The Cogan House Covered Bridge, U.S.A.
|Ancestor||Truss bridge, others|
|Related||Tubular bridge, Skyway, Jetway|
|Carries||Pedestrians, livestock, vehicles|
|Material||Typically wood beams with iron fittings and iron rods in tension|
|Falsework required||Determined by enclosed bridge structure, site conditions, and degree of prefabrication|
A covered bridge is a timber-truss bridge with a roof and siding which, in most covered bridges, create an almost complete enclosure. The purpose of the covering is to protect the wooden structural members from the weather. Uncovered wooden bridges have a life span of only 10 to 15 years because of the effects of rain and sun.
Bridges having covers for reasons other than protecting wood trusses, such as for protecting pedestrians and keeping horses from shying away from water, are also sometimes called covered bridges.
History and development
Early timber covered bridges consisted of horizontal beams laid on top of piles driven into the riverbed. The problem is that the length between spans is limited by the maximum length of each beam. The development of the timber truss allowed bridges to span greater distances than those with beam-only structures or arch structures, whether of stone, masonry, or timber.
Early European truss bridges used king post and queen post configurations. Some early German bridges included diagonal panel bracing in trusses with parallel top and bottom chords. To solve the problem of deterioration of the wood upon exposure to weather, various forms of covering came to be employed.
At least two covered bridges make the claim of being the first built in the United States. Town records for Swanzey, New Hampshire, indicate their Carleton Bridge was built in 1789, but this remains unverified. Philadelphia, however, claims a bridge built in the early 1800s on 30th Street and over the Schuylkill River was the first, noting that investors wanted it covered to extend its life. Beginning around 1820, new designs were developed, such as the Burr, Lattice, and Brown trusses.
Examples of covered bridges
There are about 1600 covered bridges in the world.
- Canada: the Hartland Bridge is the longest covered bridge in the world. In 1900, Quebec, New Brunswick, and Ontario had an estimated 1000, 400, and five covered bridges respectively. By the 1990s there were 98 in Quebec, 62 in New Brunswick, and one in Ontario, the West Montrose Covered Bridge.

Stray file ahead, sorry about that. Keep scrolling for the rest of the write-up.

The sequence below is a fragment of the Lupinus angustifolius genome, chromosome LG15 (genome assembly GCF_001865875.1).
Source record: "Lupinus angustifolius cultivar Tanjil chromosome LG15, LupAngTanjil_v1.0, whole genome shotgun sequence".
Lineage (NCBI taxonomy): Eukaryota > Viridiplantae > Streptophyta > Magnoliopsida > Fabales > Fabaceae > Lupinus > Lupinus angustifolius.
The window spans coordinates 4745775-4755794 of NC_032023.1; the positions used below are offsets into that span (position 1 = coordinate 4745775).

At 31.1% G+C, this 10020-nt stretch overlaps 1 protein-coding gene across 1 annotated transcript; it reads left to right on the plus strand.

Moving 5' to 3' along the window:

- China: covered bridges are called lángqiáo (廊桥), or "wind and rain bridges" in Guizhou, traditionally built by the Dong. There are also covered bridges in Fujian. Taishun County, in southern Zhejiang province near the border of Fujian, has more than 900 covered bridges, many of them hundreds of years old, as well as a covered bridge museum. There are also a number in nearby Qingyuan County, as well as in Shouning County, in northern Fujian province. The Xijin Bridge in Zhejiang is one of the largest.
- Germany: Holzbrücke Bad Säckingen, over the river Rhine from Bad Säckingen, Germany, to Stein, Switzerland (picture), first built before 1272, destroyed and re-built many times.
- Switzerland has many timber covered bridges: Bridge over the river Muota, Brunnen, near Lake Lucerne (picture), Berner Brücke/Pont de Berne over the Saane/Sarine, near Fribourg, (picture), Kapellbrücke.
- USA: The Federal Highway Administration (FHWA) encourages the preservation of covered bridges with its Covered Bridge Manual. There are bridges in California, for example at Knight's Ferry, North Carolina, Pennsylvania, Georgia, Oregon, New Hampshire, New York, Ohio, Alabama, Tennessee, Illinois, Indiana, Iowa, Maine, Maryland, Michigan, Missouri, Connecticut, Massachusetts, Rhode Island, Vermont, Virginia, Minnesota, Wisconsin, and West Virginia.
Other covered bridges
The term covered bridge is also use to describe any bridge-like structure that is covered. For example
- The Lovech Covered Bridge in Bulgaria is covered not for structural reasons, but to accommodate shops.
- The Pont de Rohan in Landerneau, France is one of 45 inhabited bridges in Europe.
- A tubular bridge is a bridge built as a rigid box girder section within which the traffic is carried. Examples include the Britannia Bridge and the Conwy Railway Bridge in the United Kingdom.
- A skyway is a type of urban pedway consisting of an enclosed or covered footbridge between two buildings, designed to protect pedestrians from the weather. For example, the Bridge of Sighs in Cambridge, and Oxford's Bridge of Sighs and Logic Lane covered bridge.